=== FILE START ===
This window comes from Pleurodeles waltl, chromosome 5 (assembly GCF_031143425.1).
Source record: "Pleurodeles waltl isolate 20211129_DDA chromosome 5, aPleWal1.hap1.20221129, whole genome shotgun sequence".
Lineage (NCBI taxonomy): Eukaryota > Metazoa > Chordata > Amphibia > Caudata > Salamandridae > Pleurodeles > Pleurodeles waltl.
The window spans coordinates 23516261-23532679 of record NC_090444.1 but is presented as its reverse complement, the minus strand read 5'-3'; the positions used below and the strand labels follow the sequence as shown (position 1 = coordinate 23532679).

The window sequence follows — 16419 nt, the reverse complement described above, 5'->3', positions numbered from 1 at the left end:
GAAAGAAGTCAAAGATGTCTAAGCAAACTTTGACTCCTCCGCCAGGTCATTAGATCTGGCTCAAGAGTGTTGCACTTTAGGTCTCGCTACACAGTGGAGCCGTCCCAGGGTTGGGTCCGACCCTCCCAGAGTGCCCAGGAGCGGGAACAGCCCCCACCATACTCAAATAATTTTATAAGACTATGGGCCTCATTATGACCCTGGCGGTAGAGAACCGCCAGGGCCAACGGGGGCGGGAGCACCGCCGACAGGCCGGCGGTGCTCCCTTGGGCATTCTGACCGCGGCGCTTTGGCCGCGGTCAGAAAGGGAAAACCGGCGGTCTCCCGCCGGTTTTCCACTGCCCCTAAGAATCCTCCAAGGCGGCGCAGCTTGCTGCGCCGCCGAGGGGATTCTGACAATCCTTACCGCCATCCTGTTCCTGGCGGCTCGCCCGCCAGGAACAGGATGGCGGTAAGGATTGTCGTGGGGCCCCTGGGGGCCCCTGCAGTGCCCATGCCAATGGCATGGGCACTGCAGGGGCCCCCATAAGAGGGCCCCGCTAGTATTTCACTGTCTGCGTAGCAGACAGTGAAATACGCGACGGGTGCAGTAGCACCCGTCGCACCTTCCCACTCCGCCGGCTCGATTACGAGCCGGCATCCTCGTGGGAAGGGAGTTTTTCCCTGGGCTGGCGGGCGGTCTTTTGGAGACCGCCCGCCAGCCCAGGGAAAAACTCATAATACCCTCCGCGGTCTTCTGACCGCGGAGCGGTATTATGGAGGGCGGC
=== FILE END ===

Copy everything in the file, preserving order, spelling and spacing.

This window comes from Pleurodeles waltl, chromosome 5 (assembly GCF_031143425.1).
Source record: "Pleurodeles waltl isolate 20211129_DDA chromosome 5, aPleWal1.hap1.20221129, whole genome shotgun sequence".
Lineage (NCBI taxonomy): Eukaryota > Metazoa > Chordata > Amphibia > Caudata > Salamandridae > Pleurodeles > Pleurodeles waltl.
The window spans coordinates 23516261-23532679 of record NC_090444.1 but is presented as its reverse complement, the minus strand read 5'-3'; the positions used below and the strand labels follow the sequence as shown (position 1 = coordinate 23532679).

The window sequence follows — 16419 nt, the reverse complement described above, 5'->3', positions numbered from 1 at the left end:
GAAAGAAGTCAAAGATGTCTAAGCAAACTTTGACTCCTCCGCCAGGTCATTAGATCTGGCTCAAGAGTGTTGCACTTTAGGTCTCGCTACACAGTGGAGCCGTCCCAGGGTTGGGTCCGACCCTCCCAGAGTGCCCAGGAGCGGGAACAGCCCCCACCATACTCAAATAATTTTATAAGACTATGGGCCTCATTATGACCCTGGCGGTAGAGAACCGCCAGGGCCAACGGGGGCGGGAGCACCGCCGACAGGCCGGCGGTGCTCCCTTGGGCATTCTGACCGCGGCGCTTTGGCCGCGGTCAGAAAGGGAAAACCGGCGGTCTCCCGCCGGTTTTCCACTGCCCCTAAGAATCCTCCAAGGCGGCGCAGCTTGCTGCGCCGCCGAGGGGATTCTGACAATCCTTACCGCCATCCTGTTCCTGGCGGCTCGCCCGCCAGGAACAGGATGGCGGTAAGGATTGTCGTGGGGCCCCTGGGGGCCCCTGCAGTGCCCATGCCAATGGCATGGGCACTGCAGGGGCCCCCATAAGAGGGCCCCGCTAGTATTTCACTGTCTGCGTAGCAGACAGTGAAATACGCGACGGGTGCAGTAGCACCCGTCGCACCTTCCCACTCCGCCGGCTCGATTACGAGCCGGCATCCTCGTGGGAAGGGAGTTTTTCCCTGGGCTGGCGGGCGGTCTTTTGGAGACCGCCCGCCAGCCCAGGGAAAAACTCATAATACCCTCCGCGGTCTTCTGACCGCGGAGCGGTATTATGGAGGGCGGC